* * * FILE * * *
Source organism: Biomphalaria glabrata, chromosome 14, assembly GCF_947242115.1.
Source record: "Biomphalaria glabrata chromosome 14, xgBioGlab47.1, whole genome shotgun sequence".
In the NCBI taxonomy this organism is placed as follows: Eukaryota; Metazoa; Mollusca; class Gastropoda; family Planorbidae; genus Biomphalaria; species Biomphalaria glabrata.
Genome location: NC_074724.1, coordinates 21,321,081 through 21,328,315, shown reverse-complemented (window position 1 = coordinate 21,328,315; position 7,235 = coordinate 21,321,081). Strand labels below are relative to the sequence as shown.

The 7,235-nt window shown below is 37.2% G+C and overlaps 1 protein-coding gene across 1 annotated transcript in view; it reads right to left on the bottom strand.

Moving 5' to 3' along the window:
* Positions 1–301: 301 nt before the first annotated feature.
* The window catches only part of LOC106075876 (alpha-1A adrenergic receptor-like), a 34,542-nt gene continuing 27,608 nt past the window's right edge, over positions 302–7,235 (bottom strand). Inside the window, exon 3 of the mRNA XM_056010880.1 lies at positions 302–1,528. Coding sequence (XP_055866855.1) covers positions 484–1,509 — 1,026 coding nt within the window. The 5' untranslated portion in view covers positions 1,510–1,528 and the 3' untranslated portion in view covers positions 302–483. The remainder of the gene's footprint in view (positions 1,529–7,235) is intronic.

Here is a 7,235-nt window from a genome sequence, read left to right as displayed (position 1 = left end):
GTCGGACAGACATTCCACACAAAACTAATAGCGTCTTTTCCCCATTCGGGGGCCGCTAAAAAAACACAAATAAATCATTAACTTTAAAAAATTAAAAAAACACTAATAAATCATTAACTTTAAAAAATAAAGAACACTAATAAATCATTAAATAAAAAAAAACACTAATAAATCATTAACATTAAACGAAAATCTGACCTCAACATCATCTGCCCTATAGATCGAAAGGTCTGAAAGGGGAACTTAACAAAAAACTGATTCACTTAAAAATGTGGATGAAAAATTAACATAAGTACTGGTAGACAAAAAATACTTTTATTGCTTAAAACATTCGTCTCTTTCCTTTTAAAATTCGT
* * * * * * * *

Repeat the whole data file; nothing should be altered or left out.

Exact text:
Source organism: Biomphalaria glabrata, chromosome 14, assembly GCF_947242115.1.
Source record: "Biomphalaria glabrata chromosome 14, xgBioGlab47.1, whole genome shotgun sequence".
In the NCBI taxonomy this organism is placed as follows: Eukaryota; Metazoa; Mollusca; class Gastropoda; family Planorbidae; genus Biomphalaria; species Biomphalaria glabrata.
Genome location: NC_074724.1, coordinates 21,321,081 through 21,328,315, shown reverse-complemented (window position 1 = coordinate 21,328,315; position 7,235 = coordinate 21,321,081). Strand labels below are relative to the sequence as shown.

The 7,235-nt window shown below is 37.2% G+C and overlaps 1 protein-coding gene across 1 annotated transcript in view; it reads right to left on the bottom strand.

Moving 5' to 3' along the window:
* Positions 1–301: 301 nt before the first annotated feature.
* The window catches only part of LOC106075876 (alpha-1A adrenergic receptor-like), a 34,542-nt gene continuing 27,608 nt past the window's right edge, over positions 302–7,235 (bottom strand). Inside the window, exon 3 of the mRNA XM_056010880.1 lies at positions 302–1,528. Coding sequence (XP_055866855.1) covers positions 484–1,509 — 1,026 coding nt within the window. The 5' untranslated portion in view covers positions 1,510–1,528 and the 3' untranslated portion in view covers positions 302–483. The remainder of the gene's footprint in view (positions 1,529–7,235) is intronic.

Here is a 7,235-nt window from a genome sequence, read left to right as displayed (position 1 = left end):
GTCGGACAGACATTCCACACAAAACTAATAGCGTCTTTTCCCCATTCGGGGGCCGCTAAAAAAACACAAATAAATCATTAACTTTAAAAAATTAAAAAAACACTAATAAATCATTAACTTTAAAAAATAAAGAACACTAATAAATCATTAAATAAAAAAAAACACTAATAAATCATTAACATTAAACGAAAATCTGACCTCAACATCATCTGCCCTATAGATCGAAAGGTCTGAAAGGGGAACTTAACAAAAAACTGATTCACTTAAAAATGTGGATGAAAAATTAACATAAGTACTGGTAGACAAAAAATACTTTTATTGCTTAAAACATTCGTCTCTTTCCTTTTAAAATTCGT